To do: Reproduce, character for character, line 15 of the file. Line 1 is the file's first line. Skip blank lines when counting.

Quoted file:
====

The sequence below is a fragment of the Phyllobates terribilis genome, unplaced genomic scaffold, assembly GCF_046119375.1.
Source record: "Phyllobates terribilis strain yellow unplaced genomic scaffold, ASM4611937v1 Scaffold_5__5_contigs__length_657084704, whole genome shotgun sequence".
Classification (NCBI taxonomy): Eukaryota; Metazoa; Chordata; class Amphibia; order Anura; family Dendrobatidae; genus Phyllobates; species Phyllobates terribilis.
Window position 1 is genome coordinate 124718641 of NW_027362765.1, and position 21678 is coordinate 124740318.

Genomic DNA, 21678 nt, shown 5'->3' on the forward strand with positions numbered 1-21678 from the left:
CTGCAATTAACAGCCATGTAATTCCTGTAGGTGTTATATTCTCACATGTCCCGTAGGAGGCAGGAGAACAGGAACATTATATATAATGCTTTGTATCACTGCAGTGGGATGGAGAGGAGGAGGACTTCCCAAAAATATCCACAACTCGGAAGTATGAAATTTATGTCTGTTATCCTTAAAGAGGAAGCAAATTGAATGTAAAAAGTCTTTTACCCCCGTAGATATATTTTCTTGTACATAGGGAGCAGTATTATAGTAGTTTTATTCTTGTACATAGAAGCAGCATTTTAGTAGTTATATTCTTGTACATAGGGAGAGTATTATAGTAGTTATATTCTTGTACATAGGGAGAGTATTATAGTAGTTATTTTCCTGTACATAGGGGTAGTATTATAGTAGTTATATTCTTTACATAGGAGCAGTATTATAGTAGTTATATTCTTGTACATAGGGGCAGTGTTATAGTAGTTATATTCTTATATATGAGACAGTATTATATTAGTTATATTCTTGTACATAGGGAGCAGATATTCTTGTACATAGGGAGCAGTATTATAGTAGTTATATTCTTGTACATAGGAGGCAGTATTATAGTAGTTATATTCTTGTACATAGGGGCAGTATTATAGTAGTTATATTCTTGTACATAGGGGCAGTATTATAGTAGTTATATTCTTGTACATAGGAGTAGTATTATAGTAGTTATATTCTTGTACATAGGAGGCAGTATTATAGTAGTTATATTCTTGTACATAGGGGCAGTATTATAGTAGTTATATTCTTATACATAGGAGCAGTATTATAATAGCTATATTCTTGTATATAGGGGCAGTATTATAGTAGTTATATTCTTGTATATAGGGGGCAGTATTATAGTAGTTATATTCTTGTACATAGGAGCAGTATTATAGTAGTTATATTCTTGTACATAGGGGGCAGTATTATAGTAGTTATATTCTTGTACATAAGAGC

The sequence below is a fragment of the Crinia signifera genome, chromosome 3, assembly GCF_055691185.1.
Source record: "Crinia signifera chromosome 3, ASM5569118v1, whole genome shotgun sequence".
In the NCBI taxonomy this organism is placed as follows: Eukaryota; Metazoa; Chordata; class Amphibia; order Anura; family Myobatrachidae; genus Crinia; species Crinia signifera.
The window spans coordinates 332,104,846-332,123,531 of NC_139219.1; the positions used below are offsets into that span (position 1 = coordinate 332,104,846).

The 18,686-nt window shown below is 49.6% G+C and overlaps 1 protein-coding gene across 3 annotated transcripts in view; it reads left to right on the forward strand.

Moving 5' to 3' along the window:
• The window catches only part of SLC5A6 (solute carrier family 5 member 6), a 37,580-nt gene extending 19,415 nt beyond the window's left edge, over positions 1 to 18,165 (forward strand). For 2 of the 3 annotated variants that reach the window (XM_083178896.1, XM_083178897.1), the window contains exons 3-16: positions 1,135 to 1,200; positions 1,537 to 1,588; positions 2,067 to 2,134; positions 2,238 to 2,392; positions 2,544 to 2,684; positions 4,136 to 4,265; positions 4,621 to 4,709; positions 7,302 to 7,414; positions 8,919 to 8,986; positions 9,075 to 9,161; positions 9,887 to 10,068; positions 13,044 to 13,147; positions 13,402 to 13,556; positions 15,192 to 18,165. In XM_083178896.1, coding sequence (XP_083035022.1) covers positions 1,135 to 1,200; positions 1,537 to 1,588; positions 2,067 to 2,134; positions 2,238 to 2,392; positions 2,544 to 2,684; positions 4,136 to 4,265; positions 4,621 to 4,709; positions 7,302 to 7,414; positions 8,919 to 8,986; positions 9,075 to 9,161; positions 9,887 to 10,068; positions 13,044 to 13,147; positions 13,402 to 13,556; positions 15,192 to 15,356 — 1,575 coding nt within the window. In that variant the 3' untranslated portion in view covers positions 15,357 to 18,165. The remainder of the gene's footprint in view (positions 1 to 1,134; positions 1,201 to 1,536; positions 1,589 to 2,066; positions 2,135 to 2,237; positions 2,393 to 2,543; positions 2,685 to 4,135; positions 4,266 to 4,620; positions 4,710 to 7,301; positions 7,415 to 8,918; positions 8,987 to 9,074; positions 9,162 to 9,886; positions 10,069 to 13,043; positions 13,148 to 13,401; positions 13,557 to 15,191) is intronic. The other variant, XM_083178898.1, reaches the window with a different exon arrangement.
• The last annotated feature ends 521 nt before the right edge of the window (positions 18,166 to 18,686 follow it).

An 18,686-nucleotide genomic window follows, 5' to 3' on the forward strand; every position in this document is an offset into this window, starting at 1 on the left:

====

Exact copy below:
An 18,686-nucleotide genomic window follows, 5' to 3' on the forward strand; every position in this document is an offset into this window, starting at 1 on the left: